Prosecution Rests on Day 6, Former Officer Takes Stand in Murder Trial - NBC 5 Dallas-Fort Worth

Prosecution Rests on Day 6, Former Officer Takes Stand in Murder Trial

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    NEWSLETTERS

    Former Officer Continues Testimony Thursday

    Roy Oliver, a former Balch Springs police officer facing a murder charge in the killing of 15-year-old Jordan Edwars, testified Thursday that he had no option but to use lethal force when he fired into a moving vehicle carrying five teenagers in April 2017. (Published Thursday, Aug. 23, 2018)

    Roy Oliver, a former Balch Springs police officer facing a murder charge in the killing of 15-year-old Jordan Edwars, testified Thursday that he had no option but to use lethal force when he fired into a moving vehicle carrying five teenagers in April 2017.

    After the prosecution rested Thursday morning, Oliver took the stand.

    The first hour of Oliver's testimony centered on his life story and time in the Army and in Iraq. When it came to the night of April 29th, 2017, Oliver testified about his decision to fire into a car full of teenagers who were leaving a house party. Oliver and Officer Tyler Gross were there to break up the party when they heard gunshots outside in the neighborhood. 

    "I hear Gross, I’m running, I’m not looking as broad left and right," said Oliver. "I’m focused on Gross, his mannerisms, his actions, his voice to figure out what is he locked onto, what is he going after? Why is he going after it? The only reason I think he’s going after it is active shooters, he’s got them located. We’ve got to stop the vehicle."

    The teens in the vehicle turned out to be unarmed and were not involved in the shots fired in the neighborhood.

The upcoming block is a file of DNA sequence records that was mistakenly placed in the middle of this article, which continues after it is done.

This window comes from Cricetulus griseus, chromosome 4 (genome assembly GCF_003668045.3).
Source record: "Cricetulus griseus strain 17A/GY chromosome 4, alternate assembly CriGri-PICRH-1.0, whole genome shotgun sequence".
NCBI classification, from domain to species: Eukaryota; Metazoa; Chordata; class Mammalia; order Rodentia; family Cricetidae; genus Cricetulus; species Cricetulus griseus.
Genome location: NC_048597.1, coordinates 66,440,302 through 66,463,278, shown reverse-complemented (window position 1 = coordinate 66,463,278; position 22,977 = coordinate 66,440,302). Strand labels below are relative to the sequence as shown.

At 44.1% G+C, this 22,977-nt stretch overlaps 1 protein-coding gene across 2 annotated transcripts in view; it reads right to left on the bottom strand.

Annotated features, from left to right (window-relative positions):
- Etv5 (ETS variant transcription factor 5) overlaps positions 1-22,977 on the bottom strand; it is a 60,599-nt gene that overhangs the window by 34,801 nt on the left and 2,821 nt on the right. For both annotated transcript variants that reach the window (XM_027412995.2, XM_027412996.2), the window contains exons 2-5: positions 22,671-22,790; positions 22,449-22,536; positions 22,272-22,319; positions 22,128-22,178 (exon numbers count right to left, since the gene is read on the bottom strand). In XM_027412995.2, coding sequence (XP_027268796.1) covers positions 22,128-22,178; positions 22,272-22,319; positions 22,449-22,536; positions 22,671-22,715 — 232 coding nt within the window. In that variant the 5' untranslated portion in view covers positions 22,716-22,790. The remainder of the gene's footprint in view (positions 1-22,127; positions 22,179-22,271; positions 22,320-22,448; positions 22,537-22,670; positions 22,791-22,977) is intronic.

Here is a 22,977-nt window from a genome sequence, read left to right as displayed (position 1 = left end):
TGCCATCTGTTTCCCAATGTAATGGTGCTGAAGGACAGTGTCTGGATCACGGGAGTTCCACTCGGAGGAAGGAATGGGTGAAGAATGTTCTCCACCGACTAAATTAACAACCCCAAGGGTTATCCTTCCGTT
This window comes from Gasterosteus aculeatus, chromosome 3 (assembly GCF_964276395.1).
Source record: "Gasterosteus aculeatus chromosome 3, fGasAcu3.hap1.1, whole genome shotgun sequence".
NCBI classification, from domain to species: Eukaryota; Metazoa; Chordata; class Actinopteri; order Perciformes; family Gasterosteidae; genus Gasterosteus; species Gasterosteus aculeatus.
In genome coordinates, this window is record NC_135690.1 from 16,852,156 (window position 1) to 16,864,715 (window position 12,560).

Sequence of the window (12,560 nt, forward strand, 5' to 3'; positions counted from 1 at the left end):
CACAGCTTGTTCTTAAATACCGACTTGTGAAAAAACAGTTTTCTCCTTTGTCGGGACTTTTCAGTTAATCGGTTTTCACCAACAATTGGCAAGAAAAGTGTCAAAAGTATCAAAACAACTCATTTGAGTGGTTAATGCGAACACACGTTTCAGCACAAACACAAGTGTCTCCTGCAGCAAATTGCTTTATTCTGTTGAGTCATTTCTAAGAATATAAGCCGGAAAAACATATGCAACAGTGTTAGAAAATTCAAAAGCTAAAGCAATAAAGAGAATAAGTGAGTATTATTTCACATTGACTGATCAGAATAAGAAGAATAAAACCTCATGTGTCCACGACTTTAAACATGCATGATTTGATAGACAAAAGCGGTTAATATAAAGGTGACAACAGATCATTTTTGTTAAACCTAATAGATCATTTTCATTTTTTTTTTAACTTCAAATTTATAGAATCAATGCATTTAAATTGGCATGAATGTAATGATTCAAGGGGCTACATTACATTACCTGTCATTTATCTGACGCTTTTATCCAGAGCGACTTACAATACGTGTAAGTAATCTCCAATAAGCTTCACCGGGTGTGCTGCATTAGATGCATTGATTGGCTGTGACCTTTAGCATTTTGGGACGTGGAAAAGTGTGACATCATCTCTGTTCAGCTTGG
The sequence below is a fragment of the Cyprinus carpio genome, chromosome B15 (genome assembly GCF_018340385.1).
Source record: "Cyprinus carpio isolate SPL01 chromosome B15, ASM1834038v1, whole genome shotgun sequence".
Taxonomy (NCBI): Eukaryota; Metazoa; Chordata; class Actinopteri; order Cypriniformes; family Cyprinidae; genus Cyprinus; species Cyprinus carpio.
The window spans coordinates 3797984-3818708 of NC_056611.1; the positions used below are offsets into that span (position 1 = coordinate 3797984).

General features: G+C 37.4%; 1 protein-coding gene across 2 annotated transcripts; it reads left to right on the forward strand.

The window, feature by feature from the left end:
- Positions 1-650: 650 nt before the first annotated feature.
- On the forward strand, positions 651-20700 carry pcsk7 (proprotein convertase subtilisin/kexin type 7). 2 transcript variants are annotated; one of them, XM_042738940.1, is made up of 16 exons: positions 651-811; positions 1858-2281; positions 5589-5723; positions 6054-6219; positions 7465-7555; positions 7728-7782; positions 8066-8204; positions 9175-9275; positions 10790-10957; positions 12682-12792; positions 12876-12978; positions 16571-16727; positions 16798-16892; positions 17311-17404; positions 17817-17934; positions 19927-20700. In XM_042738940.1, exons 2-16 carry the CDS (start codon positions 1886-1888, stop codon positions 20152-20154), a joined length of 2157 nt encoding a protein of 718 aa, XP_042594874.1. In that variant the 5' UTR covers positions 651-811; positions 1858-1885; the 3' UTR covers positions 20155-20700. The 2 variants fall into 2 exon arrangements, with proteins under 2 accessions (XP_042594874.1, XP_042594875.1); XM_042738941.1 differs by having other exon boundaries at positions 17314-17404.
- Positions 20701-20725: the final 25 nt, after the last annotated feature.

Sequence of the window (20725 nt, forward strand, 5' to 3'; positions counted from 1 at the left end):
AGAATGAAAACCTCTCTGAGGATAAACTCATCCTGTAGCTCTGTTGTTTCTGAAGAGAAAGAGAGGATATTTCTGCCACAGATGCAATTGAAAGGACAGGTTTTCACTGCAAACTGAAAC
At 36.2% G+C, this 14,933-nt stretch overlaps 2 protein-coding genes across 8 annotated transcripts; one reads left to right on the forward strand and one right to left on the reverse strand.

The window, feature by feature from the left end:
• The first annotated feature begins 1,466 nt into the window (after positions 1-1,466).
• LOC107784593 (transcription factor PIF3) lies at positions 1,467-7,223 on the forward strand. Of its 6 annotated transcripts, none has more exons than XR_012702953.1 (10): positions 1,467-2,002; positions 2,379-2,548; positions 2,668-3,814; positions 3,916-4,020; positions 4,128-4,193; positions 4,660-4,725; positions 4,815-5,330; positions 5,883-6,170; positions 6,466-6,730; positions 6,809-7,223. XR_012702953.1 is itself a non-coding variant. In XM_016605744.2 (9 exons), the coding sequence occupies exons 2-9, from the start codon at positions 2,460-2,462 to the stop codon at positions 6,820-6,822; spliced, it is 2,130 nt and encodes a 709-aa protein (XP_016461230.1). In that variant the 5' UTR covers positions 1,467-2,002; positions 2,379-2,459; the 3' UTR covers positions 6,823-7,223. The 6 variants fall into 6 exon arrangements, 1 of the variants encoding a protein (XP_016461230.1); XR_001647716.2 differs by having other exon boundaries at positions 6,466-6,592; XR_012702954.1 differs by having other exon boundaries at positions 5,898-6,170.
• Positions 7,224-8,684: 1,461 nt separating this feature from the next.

"It’s sickening," said Oliver when asked how he felt after the shooting. "This was a bad situation that got turned worse by the second. People all around that could have prevented this whole --- it’s just a very gut wrenching experience and knowing that you were forced into a position to take a life."

    Thursday marks a week since the trial began. Prosecuters rested their case in the morning. Defense attorney Bob Gill offered an opening statement, asking the jury to consider only what Oliver knew at the time of the shooting.

    "What happened out there on April 29th 2017, happened in a split second. You’re going to have to decide based upon the circumstances you know now whether Roy Oliver was reasonable during that time,” said Gill. “You have to look at that from Roy Oliver’s point of view at the time. From Roy Oliver, not anybody else. Was it reasonable from Roy Oliver’s perspective - not what we all know now, but what roy oliver knew at the time?"

     

    On April 29, 2017 Oliver and a second officer were breaking up a large teenage house party when they heard shots outside. Prosecutors say those shots came from another group who pulled into a nearby nursing home parking lot and left.

    Officers, investigating the shots fired, confronted a vehicle leaving the house party. Five unarmed teens were in the vehicle. Oliver shot into the car and killed Edwards, who was in the front passenger seat.

    Oliver’s defense said he used deadly force because he believed the driver was trying to run over another officer at the scene. That officer, Tyler Gross, has testified he did not believe his life was in danger.

    Expert Says Former Officer Used Excessive ForceExpert Says Former Officer Used Excessive Force

    Tuesday, jurors were shown new dash camera and body camera footage from other responding officers at the scene.

    (Published Tuesday, Aug. 21, 2018)

    Read more about Day 5 of the trial where on Wednesday jurors heard from investigators and a consultant who worked the crime scene after the shooting.

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